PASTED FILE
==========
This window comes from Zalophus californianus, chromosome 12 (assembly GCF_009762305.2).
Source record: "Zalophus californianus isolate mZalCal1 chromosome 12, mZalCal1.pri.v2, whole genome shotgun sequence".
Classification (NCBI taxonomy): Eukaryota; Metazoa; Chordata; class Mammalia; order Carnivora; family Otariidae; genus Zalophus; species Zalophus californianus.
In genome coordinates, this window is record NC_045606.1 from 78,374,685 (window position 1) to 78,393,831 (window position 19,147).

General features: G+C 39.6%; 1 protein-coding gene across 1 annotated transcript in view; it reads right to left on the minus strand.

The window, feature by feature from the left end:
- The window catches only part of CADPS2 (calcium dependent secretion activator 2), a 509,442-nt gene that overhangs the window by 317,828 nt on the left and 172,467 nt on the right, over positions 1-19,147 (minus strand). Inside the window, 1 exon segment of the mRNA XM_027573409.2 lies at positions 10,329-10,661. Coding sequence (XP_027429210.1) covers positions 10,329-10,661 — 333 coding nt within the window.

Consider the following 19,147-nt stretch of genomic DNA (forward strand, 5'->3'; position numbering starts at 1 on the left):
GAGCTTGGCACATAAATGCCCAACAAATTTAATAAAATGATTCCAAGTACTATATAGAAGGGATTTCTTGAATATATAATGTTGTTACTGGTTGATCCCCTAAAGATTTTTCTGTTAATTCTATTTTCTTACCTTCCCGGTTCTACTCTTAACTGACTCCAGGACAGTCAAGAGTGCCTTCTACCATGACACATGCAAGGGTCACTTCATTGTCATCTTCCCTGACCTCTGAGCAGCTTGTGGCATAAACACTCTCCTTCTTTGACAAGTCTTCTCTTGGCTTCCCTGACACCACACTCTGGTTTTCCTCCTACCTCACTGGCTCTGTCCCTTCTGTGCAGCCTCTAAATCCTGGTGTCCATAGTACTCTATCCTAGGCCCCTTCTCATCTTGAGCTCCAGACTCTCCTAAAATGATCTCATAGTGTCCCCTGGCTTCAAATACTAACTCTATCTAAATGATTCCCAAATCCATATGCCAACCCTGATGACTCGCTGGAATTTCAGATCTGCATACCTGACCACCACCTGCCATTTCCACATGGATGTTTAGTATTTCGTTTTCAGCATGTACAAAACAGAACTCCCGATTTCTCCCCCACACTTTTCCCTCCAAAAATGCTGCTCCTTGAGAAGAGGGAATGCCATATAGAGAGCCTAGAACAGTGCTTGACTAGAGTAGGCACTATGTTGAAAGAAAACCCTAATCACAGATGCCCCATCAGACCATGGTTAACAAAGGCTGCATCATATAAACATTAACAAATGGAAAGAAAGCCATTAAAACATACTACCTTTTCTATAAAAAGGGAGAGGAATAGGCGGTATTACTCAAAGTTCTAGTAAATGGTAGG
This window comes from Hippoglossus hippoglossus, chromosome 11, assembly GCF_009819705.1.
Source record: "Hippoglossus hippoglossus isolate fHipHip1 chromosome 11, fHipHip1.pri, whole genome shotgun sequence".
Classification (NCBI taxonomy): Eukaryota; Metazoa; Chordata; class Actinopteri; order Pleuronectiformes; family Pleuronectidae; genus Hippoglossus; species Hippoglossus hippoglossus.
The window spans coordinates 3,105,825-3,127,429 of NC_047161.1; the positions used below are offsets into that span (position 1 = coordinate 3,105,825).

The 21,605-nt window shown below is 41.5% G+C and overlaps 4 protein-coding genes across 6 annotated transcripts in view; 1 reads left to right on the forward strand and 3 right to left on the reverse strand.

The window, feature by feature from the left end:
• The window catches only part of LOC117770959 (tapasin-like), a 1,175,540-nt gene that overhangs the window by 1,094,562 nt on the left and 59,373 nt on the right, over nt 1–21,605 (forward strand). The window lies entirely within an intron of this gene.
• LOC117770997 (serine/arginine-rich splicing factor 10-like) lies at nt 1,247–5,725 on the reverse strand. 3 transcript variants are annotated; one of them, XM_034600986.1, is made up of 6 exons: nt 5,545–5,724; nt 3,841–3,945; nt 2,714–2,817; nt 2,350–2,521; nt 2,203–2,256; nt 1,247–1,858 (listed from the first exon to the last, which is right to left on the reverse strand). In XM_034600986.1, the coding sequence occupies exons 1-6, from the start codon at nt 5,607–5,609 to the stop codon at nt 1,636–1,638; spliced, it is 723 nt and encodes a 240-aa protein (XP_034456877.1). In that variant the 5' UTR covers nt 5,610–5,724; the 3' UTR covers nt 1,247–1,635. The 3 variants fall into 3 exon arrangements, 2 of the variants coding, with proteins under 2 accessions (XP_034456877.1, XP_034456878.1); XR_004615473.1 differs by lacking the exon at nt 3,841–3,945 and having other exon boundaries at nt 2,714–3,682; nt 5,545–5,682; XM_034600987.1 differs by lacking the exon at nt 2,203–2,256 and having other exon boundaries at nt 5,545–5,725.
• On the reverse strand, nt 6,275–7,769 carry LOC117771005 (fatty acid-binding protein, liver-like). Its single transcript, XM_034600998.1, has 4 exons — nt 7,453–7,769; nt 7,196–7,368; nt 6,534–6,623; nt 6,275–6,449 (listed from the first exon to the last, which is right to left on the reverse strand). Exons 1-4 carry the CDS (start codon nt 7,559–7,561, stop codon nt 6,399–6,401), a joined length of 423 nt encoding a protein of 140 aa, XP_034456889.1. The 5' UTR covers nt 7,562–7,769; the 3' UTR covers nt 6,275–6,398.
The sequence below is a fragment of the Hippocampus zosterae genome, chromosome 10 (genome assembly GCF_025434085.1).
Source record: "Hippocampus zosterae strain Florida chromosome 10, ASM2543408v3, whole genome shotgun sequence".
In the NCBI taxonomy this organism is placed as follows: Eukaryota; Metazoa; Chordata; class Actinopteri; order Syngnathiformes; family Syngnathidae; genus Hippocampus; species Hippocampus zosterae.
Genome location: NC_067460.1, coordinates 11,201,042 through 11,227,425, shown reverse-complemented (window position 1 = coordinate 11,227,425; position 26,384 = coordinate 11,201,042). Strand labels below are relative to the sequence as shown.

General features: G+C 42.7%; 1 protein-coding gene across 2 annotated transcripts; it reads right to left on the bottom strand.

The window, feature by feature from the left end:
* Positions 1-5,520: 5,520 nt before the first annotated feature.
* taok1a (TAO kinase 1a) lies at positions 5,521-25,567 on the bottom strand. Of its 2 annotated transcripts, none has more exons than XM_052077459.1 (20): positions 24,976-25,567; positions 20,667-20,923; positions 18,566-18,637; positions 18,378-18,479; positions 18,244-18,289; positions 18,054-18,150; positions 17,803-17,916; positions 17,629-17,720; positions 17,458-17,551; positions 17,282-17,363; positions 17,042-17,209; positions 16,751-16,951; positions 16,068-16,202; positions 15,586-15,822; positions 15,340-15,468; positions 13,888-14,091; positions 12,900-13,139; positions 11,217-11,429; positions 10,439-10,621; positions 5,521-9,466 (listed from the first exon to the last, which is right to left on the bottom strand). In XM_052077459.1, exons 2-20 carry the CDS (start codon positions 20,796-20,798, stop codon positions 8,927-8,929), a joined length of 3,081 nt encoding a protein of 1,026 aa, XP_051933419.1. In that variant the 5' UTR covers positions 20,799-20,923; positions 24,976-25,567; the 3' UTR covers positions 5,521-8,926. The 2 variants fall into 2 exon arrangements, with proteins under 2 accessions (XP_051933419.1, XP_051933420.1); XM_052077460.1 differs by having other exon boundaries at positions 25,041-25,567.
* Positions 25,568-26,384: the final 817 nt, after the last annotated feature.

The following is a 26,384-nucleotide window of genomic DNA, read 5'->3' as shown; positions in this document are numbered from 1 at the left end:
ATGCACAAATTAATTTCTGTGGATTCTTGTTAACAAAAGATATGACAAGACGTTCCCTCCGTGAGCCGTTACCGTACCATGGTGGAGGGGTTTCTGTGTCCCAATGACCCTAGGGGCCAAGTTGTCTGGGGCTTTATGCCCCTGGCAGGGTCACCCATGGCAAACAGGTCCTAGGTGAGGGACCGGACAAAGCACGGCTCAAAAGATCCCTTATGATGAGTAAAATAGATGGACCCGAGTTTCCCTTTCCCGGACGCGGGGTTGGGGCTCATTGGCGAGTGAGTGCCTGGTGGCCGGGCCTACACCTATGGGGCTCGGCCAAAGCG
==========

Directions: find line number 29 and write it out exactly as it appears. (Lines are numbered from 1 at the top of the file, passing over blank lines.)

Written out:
ATGCACAAATTAATTTCTGTGGATTCTTGTTAACAAAAGATATGACAAGACGTTCCCTCCGTGAGCCGTTACCGTACCATGGTGGAGGGGTTTCTGTGTCCCAATGACCCTAGGGGCCAAGTTGTCTGGGGCTTTATGCCCCTGGCAGGGTCACCCATGGCAAACAGGTCCTAGGTGAGGGACCGGACAAAGCACGGCTCAAAAGATCCCTTATGATGAGTAAAATAGATGGACCCGAGTTTCCCTTTCCCGGACGCGGGGTTGGGGCTCATTGGCGAGTGAGTGCCTGGTGGCCGGGCCTACACCTATGGGGCTCGGCCAAAGCG